This was Esparza's second rodeo; he had placed third at the 2020 National Finals, automatically securing him a spot this year.
However, things were different this year. He was not nervous about the contest. Unlike in 2020, when he made his Red Bull Batalla debut, the anxiety of the event led him to "feeling so bad."
Affecting a casual calm, the locally-based landscaper said he just felt "so relaxed, so happy" and primarily wanted to "enjoy everything."
Choosing his first-round opponent, Esparza, whose stage name is Jordi, elected to go against LA-based Boss.
Esparza freestyled an attack on his opponent's weight and cholo style of dress.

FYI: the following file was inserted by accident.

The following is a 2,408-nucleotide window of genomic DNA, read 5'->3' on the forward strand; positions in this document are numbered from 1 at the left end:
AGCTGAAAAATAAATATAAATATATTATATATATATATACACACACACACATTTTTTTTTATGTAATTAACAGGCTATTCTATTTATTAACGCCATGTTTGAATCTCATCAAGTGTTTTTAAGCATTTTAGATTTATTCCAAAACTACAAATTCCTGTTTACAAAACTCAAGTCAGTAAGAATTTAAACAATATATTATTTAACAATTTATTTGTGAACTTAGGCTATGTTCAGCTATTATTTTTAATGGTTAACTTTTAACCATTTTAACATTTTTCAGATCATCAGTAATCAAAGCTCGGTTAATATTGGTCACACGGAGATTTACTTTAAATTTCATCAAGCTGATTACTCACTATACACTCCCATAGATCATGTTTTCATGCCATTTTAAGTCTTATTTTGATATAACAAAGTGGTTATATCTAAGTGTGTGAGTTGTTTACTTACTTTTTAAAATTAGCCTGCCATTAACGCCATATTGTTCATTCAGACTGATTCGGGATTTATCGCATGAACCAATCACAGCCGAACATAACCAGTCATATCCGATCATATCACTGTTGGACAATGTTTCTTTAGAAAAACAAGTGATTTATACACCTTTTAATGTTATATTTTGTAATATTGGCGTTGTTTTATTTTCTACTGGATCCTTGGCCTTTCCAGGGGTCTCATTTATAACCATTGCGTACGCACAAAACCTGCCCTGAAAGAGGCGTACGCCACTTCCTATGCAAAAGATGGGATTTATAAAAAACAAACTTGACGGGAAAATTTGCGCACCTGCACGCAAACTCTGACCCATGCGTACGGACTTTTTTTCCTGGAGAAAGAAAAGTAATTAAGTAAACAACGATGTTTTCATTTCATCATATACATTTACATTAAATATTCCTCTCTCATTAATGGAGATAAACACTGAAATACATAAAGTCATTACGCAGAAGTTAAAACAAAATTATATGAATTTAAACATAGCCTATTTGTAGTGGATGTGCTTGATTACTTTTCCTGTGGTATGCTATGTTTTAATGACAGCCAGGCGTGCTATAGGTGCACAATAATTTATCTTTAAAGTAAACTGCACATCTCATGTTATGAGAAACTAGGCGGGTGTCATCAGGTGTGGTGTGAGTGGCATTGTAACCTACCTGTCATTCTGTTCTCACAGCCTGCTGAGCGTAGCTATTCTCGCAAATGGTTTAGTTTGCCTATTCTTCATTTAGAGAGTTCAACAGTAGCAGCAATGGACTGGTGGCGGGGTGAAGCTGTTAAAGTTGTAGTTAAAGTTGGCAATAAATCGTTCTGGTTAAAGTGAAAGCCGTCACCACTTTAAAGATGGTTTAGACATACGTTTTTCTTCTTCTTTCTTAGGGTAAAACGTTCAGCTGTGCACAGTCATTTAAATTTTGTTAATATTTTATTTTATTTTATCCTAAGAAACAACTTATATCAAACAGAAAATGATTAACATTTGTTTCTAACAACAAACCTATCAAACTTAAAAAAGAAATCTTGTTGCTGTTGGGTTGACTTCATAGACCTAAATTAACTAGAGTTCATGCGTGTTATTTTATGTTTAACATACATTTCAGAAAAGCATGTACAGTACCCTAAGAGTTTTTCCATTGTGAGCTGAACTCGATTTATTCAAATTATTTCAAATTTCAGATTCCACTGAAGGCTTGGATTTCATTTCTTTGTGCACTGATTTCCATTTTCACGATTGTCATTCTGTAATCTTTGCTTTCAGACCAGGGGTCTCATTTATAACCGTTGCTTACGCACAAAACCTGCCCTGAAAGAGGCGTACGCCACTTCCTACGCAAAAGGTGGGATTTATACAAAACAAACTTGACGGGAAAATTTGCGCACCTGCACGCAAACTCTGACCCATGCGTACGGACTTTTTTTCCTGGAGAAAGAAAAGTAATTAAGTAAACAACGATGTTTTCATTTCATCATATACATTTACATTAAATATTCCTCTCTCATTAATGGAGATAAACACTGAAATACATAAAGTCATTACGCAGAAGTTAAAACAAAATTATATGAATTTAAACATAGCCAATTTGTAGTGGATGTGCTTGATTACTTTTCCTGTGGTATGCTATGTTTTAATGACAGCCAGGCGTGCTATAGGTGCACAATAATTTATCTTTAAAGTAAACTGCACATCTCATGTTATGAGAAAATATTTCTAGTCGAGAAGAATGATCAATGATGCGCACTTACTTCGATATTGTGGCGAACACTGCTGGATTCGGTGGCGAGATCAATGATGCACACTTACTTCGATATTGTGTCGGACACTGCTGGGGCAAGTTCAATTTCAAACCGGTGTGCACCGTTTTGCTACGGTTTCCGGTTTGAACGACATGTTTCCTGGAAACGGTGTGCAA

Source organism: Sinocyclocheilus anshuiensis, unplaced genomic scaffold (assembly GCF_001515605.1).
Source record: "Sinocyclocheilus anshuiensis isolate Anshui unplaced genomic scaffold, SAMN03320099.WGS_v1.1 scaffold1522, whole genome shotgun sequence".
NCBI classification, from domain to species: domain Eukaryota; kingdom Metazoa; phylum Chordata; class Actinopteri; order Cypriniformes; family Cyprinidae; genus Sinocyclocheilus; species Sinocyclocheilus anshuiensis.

Boss—bracketing his Latin freestyle with English appeals to the crowd—mocked Jordi's lack of education, made fun of how clean Jordi's shoes looked and suggested that Jordi just came back from a Footlocker.
That first round went to Jordi.
But his next opponent Eckonn would prove to be his undoing.
Eckonn compared Jordi to Hannah Montana, while Jordi soulfully explained that he had learned from the best.
Esparza's verbal dexterity is matched by a rattling rhythm and a game face that is as mawkish as it is mockish. The overall effect is that of an underdog with bite.
Eckonn beat Esparza in that round with the overall championship going to Palm Beach-based rapper Reverse.
However, Esparza was just happy to be there. He recently told Austonia going to the finals again was a dream come true—a pinnacle that he said he won't know how to top.
With his nimble jabs and sneaky prowess, honed from pop culture and the swagger of a young working man hungry to be more, Jordi Esparza is just getting started.